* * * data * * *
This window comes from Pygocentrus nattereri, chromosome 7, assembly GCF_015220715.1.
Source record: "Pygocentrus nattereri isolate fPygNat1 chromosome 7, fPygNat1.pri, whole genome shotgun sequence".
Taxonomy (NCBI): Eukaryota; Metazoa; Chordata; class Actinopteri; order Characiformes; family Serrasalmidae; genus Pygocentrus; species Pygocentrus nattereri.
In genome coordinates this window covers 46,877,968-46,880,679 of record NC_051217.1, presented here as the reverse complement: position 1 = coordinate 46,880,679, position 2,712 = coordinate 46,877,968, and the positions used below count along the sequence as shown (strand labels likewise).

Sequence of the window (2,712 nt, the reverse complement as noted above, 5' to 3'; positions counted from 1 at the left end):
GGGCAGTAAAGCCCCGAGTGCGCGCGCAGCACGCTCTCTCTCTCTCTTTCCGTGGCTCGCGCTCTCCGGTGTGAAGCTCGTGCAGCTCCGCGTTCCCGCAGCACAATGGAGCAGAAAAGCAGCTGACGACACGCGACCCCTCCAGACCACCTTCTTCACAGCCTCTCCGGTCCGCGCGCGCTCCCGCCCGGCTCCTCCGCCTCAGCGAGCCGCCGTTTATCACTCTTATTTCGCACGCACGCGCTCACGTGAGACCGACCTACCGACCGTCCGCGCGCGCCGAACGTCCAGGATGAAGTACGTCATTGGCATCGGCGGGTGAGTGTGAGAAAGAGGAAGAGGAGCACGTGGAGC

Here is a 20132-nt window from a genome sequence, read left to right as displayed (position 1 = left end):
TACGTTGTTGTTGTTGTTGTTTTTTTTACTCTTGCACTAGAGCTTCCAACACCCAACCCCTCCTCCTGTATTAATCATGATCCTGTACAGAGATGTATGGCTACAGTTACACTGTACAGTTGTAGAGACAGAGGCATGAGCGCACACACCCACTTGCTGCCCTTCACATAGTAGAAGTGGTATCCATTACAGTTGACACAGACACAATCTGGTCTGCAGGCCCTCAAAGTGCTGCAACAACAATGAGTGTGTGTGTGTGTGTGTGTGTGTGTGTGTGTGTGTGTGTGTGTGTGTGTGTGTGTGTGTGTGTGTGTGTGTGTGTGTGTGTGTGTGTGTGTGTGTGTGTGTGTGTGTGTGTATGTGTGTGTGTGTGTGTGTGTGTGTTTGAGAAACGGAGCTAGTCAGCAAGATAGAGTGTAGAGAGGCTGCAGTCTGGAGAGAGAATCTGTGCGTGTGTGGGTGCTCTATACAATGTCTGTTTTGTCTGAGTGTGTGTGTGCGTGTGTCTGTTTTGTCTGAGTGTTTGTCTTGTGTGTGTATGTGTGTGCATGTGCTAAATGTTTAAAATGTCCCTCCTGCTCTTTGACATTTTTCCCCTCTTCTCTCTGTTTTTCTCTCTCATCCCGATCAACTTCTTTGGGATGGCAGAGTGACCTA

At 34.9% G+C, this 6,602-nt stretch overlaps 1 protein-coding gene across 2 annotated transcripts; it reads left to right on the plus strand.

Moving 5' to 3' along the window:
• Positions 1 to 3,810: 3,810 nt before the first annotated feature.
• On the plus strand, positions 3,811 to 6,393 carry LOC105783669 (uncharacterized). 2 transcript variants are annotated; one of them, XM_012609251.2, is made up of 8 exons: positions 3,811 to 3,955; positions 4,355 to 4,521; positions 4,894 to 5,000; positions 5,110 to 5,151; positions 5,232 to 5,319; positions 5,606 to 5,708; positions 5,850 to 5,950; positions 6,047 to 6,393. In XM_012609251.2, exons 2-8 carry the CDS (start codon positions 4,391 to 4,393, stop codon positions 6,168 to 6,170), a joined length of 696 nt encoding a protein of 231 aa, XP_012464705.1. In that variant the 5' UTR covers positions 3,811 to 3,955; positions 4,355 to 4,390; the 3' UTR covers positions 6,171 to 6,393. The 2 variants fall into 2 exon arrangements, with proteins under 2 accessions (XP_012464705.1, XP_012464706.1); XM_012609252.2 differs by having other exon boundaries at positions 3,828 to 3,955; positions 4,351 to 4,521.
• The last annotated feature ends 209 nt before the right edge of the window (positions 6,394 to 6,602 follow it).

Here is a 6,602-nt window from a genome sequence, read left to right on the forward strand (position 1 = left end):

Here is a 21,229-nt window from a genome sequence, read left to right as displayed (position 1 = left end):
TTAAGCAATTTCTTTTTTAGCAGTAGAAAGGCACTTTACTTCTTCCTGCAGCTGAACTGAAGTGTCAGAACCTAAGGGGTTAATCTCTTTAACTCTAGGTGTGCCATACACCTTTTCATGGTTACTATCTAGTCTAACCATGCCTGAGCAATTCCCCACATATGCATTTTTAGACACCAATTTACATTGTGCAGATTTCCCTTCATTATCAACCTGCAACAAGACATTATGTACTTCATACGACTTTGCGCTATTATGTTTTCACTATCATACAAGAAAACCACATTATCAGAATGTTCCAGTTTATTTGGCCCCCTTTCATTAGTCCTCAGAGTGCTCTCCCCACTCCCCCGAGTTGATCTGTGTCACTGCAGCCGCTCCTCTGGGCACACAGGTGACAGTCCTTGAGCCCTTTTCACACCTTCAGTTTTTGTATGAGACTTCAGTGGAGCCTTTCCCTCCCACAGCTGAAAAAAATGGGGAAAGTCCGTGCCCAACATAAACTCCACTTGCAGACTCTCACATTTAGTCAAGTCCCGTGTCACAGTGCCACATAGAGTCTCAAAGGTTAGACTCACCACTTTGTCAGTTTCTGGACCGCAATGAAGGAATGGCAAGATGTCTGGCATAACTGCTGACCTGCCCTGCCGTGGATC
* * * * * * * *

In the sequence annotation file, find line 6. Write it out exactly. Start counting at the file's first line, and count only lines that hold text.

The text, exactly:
GGGCAGTAAAGCCCCGAGTGCGCGCGCAGCACGCTCTCTCTCTCTCTTTCCGTGGCTCGCGCTCTCCGGTGTGAAGCTCGTGCAGCTCCGCGTTCCCGCAGCACAATGGAGCAGAAAAGCAGCTGACGACACGCGACCCCTCCAGACCACCTTCTTCACAGCCTCTCCGGTCCGCGCGCGCTCCCGCCCGGCTCCTCCGCCTCAGCGAGCCGCCGTTTATCACTCTTATTTCGCACGCACGCGCTCACGTGAGACCGACCTACCGACCGTCCGCGCGCGCCGAACGTCCAGGATGAAGTACGTCATTGGCATCGGCGGGTGAGTGTGAGAAAGAGGAAGAGGAGCACGTGGAGC